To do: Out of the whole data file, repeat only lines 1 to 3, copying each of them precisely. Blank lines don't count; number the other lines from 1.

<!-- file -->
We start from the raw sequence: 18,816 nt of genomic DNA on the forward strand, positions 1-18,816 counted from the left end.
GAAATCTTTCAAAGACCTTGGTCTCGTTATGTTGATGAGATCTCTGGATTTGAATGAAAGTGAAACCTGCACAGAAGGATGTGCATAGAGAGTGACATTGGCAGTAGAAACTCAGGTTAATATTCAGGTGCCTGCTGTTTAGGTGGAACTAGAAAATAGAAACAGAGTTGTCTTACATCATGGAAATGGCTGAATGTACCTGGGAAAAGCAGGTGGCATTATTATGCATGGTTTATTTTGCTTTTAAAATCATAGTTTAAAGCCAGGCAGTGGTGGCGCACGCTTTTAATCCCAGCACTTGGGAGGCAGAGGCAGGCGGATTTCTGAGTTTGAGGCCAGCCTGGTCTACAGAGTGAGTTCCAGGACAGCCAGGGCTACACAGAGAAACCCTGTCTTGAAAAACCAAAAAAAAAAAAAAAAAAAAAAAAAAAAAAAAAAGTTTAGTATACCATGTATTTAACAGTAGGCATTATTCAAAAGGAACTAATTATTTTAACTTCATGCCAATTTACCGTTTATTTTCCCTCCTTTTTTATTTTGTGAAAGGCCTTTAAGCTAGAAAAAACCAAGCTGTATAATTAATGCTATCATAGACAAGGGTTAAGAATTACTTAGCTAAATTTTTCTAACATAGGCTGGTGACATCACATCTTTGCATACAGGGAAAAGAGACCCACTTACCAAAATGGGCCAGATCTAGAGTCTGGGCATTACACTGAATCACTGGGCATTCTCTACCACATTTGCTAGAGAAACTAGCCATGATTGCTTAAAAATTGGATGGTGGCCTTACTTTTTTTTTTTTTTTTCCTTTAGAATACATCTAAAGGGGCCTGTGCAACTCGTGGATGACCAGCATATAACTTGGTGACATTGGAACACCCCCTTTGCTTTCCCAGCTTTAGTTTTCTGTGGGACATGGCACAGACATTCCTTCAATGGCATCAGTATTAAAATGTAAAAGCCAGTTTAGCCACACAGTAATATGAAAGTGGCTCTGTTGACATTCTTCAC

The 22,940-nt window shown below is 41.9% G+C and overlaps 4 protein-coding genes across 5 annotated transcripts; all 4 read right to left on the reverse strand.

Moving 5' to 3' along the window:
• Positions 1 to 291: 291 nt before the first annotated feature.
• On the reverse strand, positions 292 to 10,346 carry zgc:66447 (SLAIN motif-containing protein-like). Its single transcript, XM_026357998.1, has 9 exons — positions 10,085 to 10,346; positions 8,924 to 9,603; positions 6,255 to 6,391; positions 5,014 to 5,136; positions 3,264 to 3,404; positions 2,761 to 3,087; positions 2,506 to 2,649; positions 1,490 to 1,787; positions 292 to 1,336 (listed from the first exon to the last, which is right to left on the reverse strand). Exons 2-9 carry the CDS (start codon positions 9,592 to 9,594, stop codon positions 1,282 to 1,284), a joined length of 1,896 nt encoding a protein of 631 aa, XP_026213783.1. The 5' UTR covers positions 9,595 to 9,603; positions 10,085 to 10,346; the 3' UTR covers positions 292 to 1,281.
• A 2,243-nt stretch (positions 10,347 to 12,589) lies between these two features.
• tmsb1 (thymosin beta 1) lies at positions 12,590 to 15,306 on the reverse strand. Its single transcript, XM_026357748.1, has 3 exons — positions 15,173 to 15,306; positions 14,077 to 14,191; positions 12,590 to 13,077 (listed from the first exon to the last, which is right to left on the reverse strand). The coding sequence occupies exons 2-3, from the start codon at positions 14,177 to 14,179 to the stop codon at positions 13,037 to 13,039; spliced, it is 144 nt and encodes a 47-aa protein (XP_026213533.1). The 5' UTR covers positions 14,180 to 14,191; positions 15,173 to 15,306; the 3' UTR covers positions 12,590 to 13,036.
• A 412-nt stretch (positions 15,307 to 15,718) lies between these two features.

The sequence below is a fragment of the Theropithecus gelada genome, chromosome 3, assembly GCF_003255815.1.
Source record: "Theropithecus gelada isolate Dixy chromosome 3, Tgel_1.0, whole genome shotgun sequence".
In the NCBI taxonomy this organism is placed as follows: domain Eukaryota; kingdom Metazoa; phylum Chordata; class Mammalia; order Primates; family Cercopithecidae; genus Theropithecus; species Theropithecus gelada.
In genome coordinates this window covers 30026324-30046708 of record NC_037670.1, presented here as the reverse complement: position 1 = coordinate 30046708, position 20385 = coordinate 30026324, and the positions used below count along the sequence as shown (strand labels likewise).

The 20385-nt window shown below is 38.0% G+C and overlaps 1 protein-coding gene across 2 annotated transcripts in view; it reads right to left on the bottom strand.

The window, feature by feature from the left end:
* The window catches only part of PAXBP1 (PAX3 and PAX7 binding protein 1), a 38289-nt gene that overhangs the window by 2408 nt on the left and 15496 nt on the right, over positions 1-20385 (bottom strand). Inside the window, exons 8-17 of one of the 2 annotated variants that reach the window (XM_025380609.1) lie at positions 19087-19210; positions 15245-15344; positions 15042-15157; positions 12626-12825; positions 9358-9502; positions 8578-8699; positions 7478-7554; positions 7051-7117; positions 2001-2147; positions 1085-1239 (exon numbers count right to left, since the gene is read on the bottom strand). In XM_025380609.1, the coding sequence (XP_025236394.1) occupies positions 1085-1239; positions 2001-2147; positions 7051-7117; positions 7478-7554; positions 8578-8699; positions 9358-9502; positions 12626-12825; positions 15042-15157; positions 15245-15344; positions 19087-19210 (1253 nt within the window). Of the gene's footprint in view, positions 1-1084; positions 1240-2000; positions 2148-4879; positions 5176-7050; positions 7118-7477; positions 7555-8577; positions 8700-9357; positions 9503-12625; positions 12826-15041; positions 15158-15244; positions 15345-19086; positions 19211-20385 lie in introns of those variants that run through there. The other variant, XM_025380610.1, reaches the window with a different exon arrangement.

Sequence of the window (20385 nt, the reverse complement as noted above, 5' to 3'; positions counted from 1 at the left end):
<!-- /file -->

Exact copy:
We start from the raw sequence: 18,816 nt of genomic DNA on the forward strand, positions 1-18,816 counted from the left end.
GAAATCTTTCAAAGACCTTGGTCTCGTTATGTTGATGAGATCTCTGGATTTGAATGAAAGTGAAACCTGCACAGAAGGATGTGCATAGAGAGTGACATTGGCAGTAGAAACTCAGGTTAATATTCAGGTGCCTGCTGTTTAGGTGGAACTAGAAAATAGAAACAGAGTTGTCTTACATCATGGAAATGGCTGAATGTACCTGGGAAAAGCAGGTGGCATTATTATGCATGGTTTATTTTGCTTTTAAAATCATAGTTTAAAGCCAGGCAGTGGTGGCGCACGCTTTTAATCCCAGCACTTGGGAGGCAGAGGCAGGCGGATTTCTGAGTTTGAGGCCAGCCTGGTCTACAGAGTGAGTTCCAGGACAGCCAGGGCTACACAGAGAAACCCTGTCTTGAAAAACCAAAAAAAAAAAAAAAAAAAAAAAAAAAAAAAAAAGTTTAGTATACCATGTATTTAACAGTAGGCATTATTCAAAAGGAACTAATTATTTTAACTTCATGCCAATTTACCGTTTATTTTCCCTCCTTTTTTATTTTGTGAAAGGCCTTTAAGCTAGAAAAAACCAAGCTGTATAATTAATGCTATCATAGACAAGGGTTAAGAATTACTTAGCTAAATTTTTCTAACATAGGCTGGTGACATCACATCTTTGCATACAGGGAAAAGAGACCCACTTACCAAAATGGGCCAGATCTAGAGTCTGGGCATTACACTGAATCACTGGGCATTCTCTACCACATTTGCTAGAGAAACTAGCCATGATTGCTTAAAAATTGGATGGTGGCCTTACTTTTTTTTTTTTTTTTCCTTTAGAATACATCTAAAGGGGCCTGTGCAACTCGTGGATGACCAGCATATAACTTGGTGACATTGGAACACCCCCTTTGCTTTCCCAGCTTTAGTTTTCTGTGGGACATGGCACAGACATTCCTTCAATGGCATCAGTATTAAAATGTAAAAGCCAGTTTAGCCACACAGTAATATGAAAGTGGCTCTGTTGACATTCTTCAC

The 22,940-nt window shown below is 41.9% G+C and overlaps 4 protein-coding genes across 5 annotated transcripts; all 4 read right to left on the reverse strand.